The Tao of George Best.

The great—and highly-paid–soccer-player George Best explained his post-career bankruptcy: “I spent a lot of money on booze, birds and fast cars. The rest I just squandered.” 

The final years to the 1990s were good years for American public finance: four consecutive annual budget surpluses and a total debt of about $5.7 trillion.  Over the course of the next two decades, the debt rose above the $25 trillion mark.  The Congressional Budget Office (CBO) projects that the debt will rise by more than $20 trillion in the next decade.  The longer-run projections show things getting much worse.[1] 

One of the drivers in debt expansion in the first decades of this century came in low interest rates.  Keeping rates low formed a response to repeated major economic problems.  It also meant that the interest that the government has to pay to much of the debt is cheap.  That policy came to an end when the Federal Reserve Bank began raising interest rates to fight inflation.  The smart money once expected low interest rates to go on forever; now the smart money seems to think that high interest rates are here to stay for the foreseeable future. 

More troubling is the change in the ability of the United States to pay the debt, which consists of both principal and interest).  During the expansion so far, from c. 2000 to c. 2020, the ratio of debt to Gross Domestic Product (GDP) tripled to 98 percent.  Over the next decade that ratio is projected to rise to 118 percent.  That is, the debt will expand at a faster rate than will the economy.  “The longer-term projections show a near-complete loss of control over fiscal policy [i.e. taxing and spending choices].”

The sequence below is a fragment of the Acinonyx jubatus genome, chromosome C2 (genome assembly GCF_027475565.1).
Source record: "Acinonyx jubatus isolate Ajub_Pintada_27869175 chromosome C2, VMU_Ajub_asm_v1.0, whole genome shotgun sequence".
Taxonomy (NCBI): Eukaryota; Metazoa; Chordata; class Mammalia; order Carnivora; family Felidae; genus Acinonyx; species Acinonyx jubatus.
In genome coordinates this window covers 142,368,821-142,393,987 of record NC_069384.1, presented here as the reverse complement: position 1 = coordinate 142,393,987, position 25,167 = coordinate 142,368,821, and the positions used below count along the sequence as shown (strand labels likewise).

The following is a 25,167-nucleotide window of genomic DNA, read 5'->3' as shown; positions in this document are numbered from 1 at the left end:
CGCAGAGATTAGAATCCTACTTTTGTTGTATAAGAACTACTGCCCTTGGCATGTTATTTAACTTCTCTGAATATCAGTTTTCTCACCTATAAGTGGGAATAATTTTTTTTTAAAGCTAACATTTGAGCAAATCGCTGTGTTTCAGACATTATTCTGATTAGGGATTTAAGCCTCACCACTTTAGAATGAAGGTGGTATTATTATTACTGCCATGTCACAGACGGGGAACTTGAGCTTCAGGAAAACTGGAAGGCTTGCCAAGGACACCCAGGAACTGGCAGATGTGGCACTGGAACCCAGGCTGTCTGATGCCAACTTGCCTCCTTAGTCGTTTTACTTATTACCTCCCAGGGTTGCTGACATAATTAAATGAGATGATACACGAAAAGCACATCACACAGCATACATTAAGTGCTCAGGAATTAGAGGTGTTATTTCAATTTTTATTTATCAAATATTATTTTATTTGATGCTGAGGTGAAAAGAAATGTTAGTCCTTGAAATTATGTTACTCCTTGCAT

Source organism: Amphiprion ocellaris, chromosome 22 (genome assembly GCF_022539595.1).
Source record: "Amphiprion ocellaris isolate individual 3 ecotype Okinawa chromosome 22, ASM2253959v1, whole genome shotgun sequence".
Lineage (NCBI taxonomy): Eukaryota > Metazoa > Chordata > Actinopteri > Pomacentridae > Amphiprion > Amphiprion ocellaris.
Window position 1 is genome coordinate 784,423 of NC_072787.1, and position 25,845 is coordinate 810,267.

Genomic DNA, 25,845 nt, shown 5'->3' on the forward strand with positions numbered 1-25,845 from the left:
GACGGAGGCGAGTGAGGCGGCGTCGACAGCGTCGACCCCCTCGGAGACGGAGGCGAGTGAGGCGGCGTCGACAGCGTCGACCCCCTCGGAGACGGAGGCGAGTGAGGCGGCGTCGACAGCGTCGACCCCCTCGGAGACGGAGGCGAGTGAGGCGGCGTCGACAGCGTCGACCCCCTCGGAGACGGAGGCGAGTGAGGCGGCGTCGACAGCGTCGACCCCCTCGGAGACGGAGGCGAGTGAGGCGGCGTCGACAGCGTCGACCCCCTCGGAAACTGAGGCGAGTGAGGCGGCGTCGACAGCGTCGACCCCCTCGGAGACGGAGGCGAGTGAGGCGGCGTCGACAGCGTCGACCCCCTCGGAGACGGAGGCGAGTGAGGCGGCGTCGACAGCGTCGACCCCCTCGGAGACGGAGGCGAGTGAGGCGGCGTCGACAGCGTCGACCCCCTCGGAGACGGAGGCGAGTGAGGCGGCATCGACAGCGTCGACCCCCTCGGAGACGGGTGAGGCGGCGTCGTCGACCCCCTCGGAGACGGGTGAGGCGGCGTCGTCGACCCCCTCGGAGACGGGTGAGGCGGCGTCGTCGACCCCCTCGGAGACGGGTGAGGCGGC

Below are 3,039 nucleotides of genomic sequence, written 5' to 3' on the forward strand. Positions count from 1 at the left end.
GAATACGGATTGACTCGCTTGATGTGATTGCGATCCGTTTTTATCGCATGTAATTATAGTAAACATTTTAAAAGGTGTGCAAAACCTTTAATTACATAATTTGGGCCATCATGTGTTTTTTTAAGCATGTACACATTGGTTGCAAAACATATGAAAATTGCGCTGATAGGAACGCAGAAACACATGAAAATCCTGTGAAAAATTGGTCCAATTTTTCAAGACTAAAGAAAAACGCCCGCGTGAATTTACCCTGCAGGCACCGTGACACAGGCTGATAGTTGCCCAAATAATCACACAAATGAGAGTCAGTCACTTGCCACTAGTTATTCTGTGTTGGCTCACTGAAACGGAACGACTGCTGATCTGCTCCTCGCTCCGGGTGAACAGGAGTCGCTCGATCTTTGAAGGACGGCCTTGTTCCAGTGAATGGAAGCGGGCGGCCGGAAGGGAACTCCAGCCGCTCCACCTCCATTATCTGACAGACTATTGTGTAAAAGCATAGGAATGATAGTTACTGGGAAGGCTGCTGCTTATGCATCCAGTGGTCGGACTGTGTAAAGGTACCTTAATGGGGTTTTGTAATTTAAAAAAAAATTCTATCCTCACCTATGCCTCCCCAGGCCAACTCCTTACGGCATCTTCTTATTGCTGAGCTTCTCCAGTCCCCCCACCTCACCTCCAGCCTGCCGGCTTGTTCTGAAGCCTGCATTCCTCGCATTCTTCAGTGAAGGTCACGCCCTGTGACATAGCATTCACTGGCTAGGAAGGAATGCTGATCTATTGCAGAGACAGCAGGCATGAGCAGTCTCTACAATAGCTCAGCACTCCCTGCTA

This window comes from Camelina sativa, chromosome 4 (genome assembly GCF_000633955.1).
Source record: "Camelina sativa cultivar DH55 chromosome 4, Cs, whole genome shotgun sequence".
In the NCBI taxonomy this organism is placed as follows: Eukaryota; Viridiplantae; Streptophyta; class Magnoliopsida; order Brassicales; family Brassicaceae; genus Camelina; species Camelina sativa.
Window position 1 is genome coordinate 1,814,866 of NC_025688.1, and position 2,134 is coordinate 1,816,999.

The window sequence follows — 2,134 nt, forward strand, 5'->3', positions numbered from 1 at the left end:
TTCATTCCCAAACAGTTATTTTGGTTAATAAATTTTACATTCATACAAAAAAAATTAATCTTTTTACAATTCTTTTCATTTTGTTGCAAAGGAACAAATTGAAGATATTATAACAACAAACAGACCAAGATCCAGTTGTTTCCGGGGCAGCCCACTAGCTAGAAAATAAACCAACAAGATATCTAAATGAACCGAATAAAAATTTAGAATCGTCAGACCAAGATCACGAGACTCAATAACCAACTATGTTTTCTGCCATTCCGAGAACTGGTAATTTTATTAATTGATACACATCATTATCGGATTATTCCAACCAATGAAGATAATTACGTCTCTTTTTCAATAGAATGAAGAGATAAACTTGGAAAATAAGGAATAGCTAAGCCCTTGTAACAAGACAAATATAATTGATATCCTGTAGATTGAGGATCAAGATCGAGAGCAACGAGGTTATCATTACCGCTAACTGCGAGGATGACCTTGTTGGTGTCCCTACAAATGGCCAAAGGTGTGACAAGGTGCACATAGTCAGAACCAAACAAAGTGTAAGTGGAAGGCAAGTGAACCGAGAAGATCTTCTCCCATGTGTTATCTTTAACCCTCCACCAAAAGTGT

Americans and foreigners will go on buying American government debt (Treasury bonds, IOUs) so long as they think that they will get paid back.  If people start to think that they will not get paid back, then they will become reluctant to buy debt.  The price offered by the government will have to rise.  Other forms of spending will have to be sacrificed to stave off even the shadow of bankruptcy. 

The obvious solution is to stop the problem from getting worse immediately while we figure out a long-run solution.  That would suggest both tax increases and spending cuts. 

The Republican Party has made a fetish out of tax cuts.  It turns out that Democrats aren’t willing to roll-back most of those tax cuts when they get in office.  Democrats have built their “brand” on new and expanded-old government programs to address social problems.  In many cases, the benefits promised by the exponents of both sides have failed to materialize.  Reversing course is going to be painful—if it happens.  Democracy has been pretty good at distributing benefits.  It has seldom been good at distributing sacrifice.[2]  The Constitution may not be a “suicide pact,” but our current politics may well be such a pact. 

Obviously, the debt resembles climate change.  They are “primary” problems without painless solutions.  Transgender athletes, Donald Trump, and even guns are “secondary” issues. 

The questions are:

  1. Can we focus on the essentials? 
  2. Can we solve these problems without breaking democracy itself? 

[1] William Galston, “Ballooning National Debt Is a Rotten Legacy,” WSJ, 12 April 2023.  On Galston, see: William Galston – Wikipedia  It’s not like he is some kind of no-account. 

[2] The experiences of Britain and the United States during the Second World War are notable exceptions.